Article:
Manufacturers say they are making rapid progress in the development of Europe's new rocket - the Ariane 6.
The vehicle is due to enter service in 2020, gradually replacing the existing workhorse, the Ariane 5.
The prime contractor, the recently rebranded ArianeGroup, gave an update on the status of the programme here at this week's Paris Air Show.
"We're on track with our roadmap and Ariane 6 is progressing very well," CEO Alain Charmeau told BBC News.
"Perhaps the most spectacular highlight at the moment is the testing of our Vinci engine. It's a brand new engine that will be on our new, versatile upper-stage. And on Monday we had another successful test. We're now well above 100 hundred tests."
The Vinci can be stopped and restarted multiple times. It will permit the Ariane 6 to conduct a broader range of missions than its predecessor.
It can also bring the upper-stage out of orbit after it has dropped off the satellite payload. This is a nod to the tightening "clean space" requirements that demand rocket operators leave as little debris in space as possible.
The recent Vinci firings are being conducted at a facility in Vernon, France. But even as these continue, production of the engine has started at a factory in Ottobrunn, Germany. This will be ramped up over the course of the next three years.
Ariane 6 is envisaged as something of a "jack of all trades" launcher. It will assume both the heavy-lifting duties of the Ariane 5 and the medium-lifting missions of the Russian Soyuz rocket that also operates out of Europe's spaceport in Kourou, French Guiana.
Ariane 6 will launch everything from constellations of small telecommunications satellites to giant, next-generation space telescopes. To achieve this, it will come in a couple of flavours - the A62 and the A64.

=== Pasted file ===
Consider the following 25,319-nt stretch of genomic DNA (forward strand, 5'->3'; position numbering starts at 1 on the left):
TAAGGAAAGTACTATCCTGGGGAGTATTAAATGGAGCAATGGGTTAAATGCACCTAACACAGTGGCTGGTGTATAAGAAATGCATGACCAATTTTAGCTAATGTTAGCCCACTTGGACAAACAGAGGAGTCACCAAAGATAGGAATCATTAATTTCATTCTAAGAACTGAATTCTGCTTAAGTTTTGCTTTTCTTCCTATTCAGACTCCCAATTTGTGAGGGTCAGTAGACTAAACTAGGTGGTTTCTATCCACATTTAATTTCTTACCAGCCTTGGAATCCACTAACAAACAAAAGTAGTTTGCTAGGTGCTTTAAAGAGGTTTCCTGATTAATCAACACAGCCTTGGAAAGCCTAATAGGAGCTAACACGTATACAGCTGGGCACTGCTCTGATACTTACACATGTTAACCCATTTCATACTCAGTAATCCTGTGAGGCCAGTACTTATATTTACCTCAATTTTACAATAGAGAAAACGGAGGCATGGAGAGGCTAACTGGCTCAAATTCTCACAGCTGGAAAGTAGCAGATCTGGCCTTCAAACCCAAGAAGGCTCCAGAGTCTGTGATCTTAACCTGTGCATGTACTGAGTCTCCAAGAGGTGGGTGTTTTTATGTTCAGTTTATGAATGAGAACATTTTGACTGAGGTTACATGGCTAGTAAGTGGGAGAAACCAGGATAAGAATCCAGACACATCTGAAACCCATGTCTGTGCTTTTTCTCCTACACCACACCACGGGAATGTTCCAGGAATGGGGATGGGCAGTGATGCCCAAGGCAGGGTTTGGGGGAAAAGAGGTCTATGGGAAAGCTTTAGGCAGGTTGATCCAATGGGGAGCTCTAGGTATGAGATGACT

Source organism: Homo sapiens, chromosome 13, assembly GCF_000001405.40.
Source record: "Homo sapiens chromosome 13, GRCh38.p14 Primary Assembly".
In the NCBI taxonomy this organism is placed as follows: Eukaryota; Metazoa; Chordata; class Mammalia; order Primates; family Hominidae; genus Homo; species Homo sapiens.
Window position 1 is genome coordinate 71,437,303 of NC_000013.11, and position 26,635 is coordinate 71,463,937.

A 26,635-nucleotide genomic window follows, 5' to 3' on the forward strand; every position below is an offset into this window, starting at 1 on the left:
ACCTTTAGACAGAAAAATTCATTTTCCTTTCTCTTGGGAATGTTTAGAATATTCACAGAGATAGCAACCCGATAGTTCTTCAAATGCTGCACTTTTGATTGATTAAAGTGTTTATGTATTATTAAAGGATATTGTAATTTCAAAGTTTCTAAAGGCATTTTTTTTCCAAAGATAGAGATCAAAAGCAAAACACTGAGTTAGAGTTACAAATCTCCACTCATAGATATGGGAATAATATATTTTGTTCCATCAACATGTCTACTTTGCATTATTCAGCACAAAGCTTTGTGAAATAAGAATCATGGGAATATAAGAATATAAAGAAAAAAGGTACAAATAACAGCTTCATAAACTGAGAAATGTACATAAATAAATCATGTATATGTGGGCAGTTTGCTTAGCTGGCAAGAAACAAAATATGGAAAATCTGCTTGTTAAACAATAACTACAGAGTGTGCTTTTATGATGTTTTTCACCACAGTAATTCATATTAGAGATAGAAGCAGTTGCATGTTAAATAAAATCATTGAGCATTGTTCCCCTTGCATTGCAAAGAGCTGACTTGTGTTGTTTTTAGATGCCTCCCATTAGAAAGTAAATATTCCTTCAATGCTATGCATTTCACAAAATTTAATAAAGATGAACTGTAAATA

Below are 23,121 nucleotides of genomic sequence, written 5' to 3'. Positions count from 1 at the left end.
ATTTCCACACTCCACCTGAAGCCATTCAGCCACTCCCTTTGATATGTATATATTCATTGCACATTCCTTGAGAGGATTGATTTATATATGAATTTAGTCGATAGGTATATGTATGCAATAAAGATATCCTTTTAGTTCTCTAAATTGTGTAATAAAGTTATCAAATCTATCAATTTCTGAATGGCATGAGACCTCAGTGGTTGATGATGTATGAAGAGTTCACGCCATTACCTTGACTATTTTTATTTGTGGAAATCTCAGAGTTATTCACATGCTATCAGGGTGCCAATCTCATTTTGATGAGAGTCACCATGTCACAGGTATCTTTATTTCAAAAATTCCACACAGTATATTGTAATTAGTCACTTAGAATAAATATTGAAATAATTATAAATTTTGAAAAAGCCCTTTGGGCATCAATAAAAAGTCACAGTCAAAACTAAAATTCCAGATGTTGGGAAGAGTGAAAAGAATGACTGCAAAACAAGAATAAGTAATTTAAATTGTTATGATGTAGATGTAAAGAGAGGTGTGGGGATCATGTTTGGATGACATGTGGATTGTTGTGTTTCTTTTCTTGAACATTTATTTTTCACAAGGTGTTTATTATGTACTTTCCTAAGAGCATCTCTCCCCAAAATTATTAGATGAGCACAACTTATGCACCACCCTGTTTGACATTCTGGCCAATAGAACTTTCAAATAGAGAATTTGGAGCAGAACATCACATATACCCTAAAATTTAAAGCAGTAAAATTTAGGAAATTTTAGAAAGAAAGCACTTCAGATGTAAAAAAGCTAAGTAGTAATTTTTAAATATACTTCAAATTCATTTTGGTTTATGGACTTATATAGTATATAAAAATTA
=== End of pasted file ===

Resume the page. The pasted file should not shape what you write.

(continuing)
Each will have a liquid-fuelled (hydrogen and oxygen) Vinci upper-stage, and a liquid-fuelled core-stage that uses an improved version of the Ariane 5's current Vulcain engine.
But then two or four solid-fuelled boosters will be added, depending on how heavy the satellite payload is and where it needs to be placed in orbit, or even beyond Earth.
These boosters are being produced by the Italian Avio group and the first casing is due to head out to Kourou in the next few days to be filled with an inert fuel grain - to verify the overall design.
"It's an extremely light motor; very performing," said Avio's CEO Giulio Ranzo. "It's going to contribute significantly to the overall competitiveness of the launcher and the flexibility of turning it from a 62 to a 64."
A new range of dispensers is also being developed for the Ariane 6. Dispensers are the devices that hold the satellite payload to the upper-stage during the ascent of the rocket, only letting it go when the right orbit is reached.
The expected menagerie of satellites will be mirrored by an equally diverse set of dispensers. Essential as well are new fairings - the clamshell-shaped covers that protect a satellite during the early flight phase up through the atmosphere.
Ariane 6 is getting two - one 14m high, the other 20m high.
These carbon fibre pieces are being made in one of the biggest curing ovens in the world by Swiss aerospace company RUAG Space.
"Our factory is up and running already," said chief executive Peter Guggenbach. "We've reduced the integration steps from five to one. The production is highly automated. Robots control every millimetre, ensuring we have zero defects."
The manufacturing consortium is looking for a 40% cost reduction, at least, in the Ariane 6, compared with the Ariane 5. In part that is coming from exploiting new materials and new manufacturing techniques (3D printing, friction stir welding, augmented reality design, etc) and in part by maximising the common use of elements in both the 62 and 64 variants.
Avio's solid-fuelled booster is also the same as the first stage on the company's Vega rocket, which launches much smaller satellites.
But a big cost saving will come from simply employing fewer people.
"There is a transition from Ariane 5 to Ariane 6 (from 2020 to 2023), but from 2024, 2025 onwards - our workforce will be 30% less than today," explained Hans Steininger, the boss of MT Aerospace, which is making the rocket's huge metallic propellant tanks.
The Ariane 6 is on a tight schedule. The European Space Agency (Esa), whose member states are funding a large proportion of the development costs, has fixed 16 July 2020 as a deadline for the first flight.
"We are really at full speed," said Esa's director of launchers, Daniel Neuenschwander. "But we have to be to meet the target of July 2020. I signed an incentive scheme with industry, so they should be motivated," he told BBC News.